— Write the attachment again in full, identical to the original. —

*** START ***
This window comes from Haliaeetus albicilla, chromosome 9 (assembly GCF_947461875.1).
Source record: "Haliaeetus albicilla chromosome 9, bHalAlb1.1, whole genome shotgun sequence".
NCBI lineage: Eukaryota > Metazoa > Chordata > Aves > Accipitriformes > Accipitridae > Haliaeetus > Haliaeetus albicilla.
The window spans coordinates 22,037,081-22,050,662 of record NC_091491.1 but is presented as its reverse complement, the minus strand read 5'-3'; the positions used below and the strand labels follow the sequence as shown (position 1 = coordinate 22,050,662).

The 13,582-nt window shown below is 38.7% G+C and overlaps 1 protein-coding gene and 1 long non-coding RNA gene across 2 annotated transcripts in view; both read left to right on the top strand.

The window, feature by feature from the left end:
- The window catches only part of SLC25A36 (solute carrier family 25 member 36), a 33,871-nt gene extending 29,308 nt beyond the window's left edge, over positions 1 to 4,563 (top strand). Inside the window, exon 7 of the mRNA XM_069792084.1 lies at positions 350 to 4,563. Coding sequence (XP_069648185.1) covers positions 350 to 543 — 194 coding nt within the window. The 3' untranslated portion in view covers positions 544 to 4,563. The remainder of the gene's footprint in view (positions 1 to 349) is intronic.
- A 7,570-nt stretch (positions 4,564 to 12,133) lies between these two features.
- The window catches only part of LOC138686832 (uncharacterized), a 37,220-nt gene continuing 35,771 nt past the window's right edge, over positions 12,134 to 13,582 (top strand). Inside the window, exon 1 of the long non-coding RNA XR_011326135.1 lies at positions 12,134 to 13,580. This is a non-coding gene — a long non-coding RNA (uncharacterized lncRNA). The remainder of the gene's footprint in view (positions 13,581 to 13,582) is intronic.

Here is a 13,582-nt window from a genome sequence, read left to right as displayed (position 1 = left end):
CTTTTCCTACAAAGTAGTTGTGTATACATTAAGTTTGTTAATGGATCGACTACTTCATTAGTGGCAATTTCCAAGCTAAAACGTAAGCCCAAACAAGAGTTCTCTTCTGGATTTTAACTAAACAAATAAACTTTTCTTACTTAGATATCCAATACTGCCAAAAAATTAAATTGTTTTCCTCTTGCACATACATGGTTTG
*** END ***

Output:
This window comes from Haliaeetus albicilla, chromosome 9 (assembly GCF_947461875.1).
Source record: "Haliaeetus albicilla chromosome 9, bHalAlb1.1, whole genome shotgun sequence".
NCBI lineage: Eukaryota > Metazoa > Chordata > Aves > Accipitriformes > Accipitridae > Haliaeetus > Haliaeetus albicilla.
The window spans coordinates 22,037,081-22,050,662 of record NC_091491.1 but is presented as its reverse complement, the minus strand read 5'-3'; the positions used below and the strand labels follow the sequence as shown (position 1 = coordinate 22,050,662).

The 13,582-nt window shown below is 38.7% G+C and overlaps 1 protein-coding gene and 1 long non-coding RNA gene across 2 annotated transcripts in view; both read left to right on the top strand.

The window, feature by feature from the left end:
- The window catches only part of SLC25A36 (solute carrier family 25 member 36), a 33,871-nt gene extending 29,308 nt beyond the window's left edge, over positions 1 to 4,563 (top strand). Inside the window, exon 7 of the mRNA XM_069792084.1 lies at positions 350 to 4,563. Coding sequence (XP_069648185.1) covers positions 350 to 543 — 194 coding nt within the window. The 3' untranslated portion in view covers positions 544 to 4,563. The remainder of the gene's footprint in view (positions 1 to 349) is intronic.
- A 7,570-nt stretch (positions 4,564 to 12,133) lies between these two features.
- The window catches only part of LOC138686832 (uncharacterized), a 37,220-nt gene continuing 35,771 nt past the window's right edge, over positions 12,134 to 13,582 (top strand). Inside the window, exon 1 of the long non-coding RNA XR_011326135.1 lies at positions 12,134 to 13,580. This is a non-coding gene — a long non-coding RNA (uncharacterized lncRNA). The remainder of the gene's footprint in view (positions 13,581 to 13,582) is intronic.

Here is a 13,582-nt window from a genome sequence, read left to right as displayed (position 1 = left end):
CTTTTCCTACAAAGTAGTTGTGTATACATTAAGTTTGTTAATGGATCGACTACTTCATTAGTGGCAATTTCCAAGCTAAAACGTAAGCCCAAACAAGAGTTCTCTTCTGGATTTTAACTAAACAAATAAACTTTTCTTACTTAGATATCCAATACTGCCAAAAAATTAAATTGTTTTCCTCTTGCACATACATGGTTTG